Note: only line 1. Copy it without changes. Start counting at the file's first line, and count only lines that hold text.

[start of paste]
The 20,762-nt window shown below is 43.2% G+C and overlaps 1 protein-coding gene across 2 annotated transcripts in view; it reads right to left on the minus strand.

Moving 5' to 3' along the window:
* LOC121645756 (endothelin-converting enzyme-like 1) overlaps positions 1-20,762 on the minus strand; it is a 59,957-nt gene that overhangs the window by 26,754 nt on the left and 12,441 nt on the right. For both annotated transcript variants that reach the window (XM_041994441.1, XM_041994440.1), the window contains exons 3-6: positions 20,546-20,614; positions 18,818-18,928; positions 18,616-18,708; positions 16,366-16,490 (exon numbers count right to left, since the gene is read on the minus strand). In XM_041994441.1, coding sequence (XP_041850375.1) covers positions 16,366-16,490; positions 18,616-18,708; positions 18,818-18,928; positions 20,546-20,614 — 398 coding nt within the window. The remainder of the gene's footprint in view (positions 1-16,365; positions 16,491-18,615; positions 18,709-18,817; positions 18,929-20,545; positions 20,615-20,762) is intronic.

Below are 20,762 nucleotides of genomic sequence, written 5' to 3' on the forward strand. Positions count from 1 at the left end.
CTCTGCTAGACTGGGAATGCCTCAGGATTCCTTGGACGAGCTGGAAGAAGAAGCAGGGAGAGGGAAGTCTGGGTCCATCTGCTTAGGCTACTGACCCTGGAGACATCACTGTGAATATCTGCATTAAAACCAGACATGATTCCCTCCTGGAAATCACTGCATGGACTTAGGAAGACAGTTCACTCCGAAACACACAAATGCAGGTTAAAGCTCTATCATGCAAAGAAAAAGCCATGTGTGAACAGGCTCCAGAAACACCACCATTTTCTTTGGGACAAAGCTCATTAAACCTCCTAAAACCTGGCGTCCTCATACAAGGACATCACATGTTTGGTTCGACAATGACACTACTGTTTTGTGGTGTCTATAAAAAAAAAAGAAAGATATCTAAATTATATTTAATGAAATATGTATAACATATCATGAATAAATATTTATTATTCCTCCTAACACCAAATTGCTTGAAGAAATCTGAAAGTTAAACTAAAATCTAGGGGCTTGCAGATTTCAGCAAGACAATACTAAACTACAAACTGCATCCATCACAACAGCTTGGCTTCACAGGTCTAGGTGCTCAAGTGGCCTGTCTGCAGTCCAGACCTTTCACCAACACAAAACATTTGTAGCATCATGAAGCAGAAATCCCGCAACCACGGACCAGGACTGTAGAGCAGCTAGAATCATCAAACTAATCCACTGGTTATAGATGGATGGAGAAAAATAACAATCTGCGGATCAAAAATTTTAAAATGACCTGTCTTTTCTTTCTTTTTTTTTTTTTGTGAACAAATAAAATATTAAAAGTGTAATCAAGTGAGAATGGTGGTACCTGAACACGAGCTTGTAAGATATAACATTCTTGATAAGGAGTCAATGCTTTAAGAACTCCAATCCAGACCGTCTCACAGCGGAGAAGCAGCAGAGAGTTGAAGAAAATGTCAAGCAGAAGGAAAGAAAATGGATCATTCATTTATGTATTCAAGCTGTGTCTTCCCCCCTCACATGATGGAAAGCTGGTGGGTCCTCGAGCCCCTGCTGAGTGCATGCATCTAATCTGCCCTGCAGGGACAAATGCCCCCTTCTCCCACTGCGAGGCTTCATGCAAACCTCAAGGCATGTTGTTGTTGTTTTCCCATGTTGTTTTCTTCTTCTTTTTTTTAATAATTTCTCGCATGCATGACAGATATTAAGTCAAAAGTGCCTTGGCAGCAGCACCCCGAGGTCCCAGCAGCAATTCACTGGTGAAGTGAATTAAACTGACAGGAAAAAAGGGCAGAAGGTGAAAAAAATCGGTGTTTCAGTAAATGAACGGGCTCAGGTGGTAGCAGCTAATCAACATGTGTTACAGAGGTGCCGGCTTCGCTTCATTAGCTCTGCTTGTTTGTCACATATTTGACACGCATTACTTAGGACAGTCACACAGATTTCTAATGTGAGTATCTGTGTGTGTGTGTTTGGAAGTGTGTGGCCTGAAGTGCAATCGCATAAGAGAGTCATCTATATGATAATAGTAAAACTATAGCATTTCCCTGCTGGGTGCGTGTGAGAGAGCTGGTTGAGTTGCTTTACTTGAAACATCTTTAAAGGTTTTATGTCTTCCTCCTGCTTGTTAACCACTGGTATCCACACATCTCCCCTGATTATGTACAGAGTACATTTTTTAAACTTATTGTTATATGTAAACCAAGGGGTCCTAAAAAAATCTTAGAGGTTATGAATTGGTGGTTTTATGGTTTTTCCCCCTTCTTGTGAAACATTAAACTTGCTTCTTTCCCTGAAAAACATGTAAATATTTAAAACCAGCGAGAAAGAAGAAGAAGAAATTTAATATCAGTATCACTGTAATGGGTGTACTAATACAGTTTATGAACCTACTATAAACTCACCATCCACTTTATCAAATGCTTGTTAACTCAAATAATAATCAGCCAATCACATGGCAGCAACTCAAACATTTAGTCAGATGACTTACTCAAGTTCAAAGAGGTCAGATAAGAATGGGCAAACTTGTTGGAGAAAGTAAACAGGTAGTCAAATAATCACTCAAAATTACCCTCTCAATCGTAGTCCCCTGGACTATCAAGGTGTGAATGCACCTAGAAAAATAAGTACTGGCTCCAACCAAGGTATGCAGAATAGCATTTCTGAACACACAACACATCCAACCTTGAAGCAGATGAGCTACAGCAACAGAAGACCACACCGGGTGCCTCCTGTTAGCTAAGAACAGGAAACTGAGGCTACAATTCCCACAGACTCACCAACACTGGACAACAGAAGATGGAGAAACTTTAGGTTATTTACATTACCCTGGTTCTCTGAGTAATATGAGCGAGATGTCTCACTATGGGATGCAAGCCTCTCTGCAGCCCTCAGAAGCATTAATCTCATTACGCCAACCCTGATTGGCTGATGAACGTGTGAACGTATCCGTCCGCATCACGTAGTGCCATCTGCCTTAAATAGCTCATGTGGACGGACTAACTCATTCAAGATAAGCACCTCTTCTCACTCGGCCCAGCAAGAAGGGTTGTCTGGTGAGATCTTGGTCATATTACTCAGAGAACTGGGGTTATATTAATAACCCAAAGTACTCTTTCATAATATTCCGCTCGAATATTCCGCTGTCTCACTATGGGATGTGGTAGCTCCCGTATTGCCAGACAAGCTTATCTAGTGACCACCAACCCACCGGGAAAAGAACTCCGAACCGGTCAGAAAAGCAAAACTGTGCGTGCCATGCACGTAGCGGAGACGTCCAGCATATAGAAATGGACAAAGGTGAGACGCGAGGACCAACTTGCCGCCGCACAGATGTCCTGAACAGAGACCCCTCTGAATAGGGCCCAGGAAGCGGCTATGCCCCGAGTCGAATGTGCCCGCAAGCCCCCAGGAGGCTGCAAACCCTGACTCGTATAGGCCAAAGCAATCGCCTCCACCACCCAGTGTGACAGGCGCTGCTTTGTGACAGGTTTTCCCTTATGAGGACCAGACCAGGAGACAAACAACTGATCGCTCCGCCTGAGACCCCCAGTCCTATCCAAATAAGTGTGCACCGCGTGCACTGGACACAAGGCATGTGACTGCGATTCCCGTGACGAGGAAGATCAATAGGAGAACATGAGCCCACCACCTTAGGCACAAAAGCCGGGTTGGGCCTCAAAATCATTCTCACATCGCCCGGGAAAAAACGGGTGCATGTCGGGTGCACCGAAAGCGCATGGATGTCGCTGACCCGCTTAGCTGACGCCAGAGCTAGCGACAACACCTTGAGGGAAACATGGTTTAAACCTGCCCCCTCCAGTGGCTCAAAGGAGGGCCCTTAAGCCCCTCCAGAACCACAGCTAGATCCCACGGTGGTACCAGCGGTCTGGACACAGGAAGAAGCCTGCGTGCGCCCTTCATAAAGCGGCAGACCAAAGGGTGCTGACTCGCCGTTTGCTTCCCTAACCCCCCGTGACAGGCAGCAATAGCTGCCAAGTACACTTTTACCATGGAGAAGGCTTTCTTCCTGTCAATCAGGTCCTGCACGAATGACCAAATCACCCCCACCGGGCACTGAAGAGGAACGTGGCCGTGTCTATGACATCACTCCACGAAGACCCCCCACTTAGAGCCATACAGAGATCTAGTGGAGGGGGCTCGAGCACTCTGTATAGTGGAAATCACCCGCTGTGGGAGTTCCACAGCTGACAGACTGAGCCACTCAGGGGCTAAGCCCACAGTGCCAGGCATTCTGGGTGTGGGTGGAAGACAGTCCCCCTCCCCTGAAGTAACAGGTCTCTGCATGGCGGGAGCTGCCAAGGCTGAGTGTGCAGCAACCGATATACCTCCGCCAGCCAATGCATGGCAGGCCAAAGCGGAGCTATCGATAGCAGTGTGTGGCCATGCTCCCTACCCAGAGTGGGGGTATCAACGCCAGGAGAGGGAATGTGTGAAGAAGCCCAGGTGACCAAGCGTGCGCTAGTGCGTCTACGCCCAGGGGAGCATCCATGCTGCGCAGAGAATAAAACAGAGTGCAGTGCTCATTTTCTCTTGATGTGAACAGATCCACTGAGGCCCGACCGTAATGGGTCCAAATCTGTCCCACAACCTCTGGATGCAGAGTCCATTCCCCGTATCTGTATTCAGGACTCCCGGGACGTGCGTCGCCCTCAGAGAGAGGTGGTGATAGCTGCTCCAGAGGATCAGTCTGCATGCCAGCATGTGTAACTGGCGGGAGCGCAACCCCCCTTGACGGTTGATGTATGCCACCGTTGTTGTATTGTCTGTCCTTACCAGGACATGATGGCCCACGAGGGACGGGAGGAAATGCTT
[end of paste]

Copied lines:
The 20,762-nt window shown below is 43.2% G+C and overlaps 1 protein-coding gene across 2 annotated transcripts in view; it reads right to left on the minus strand.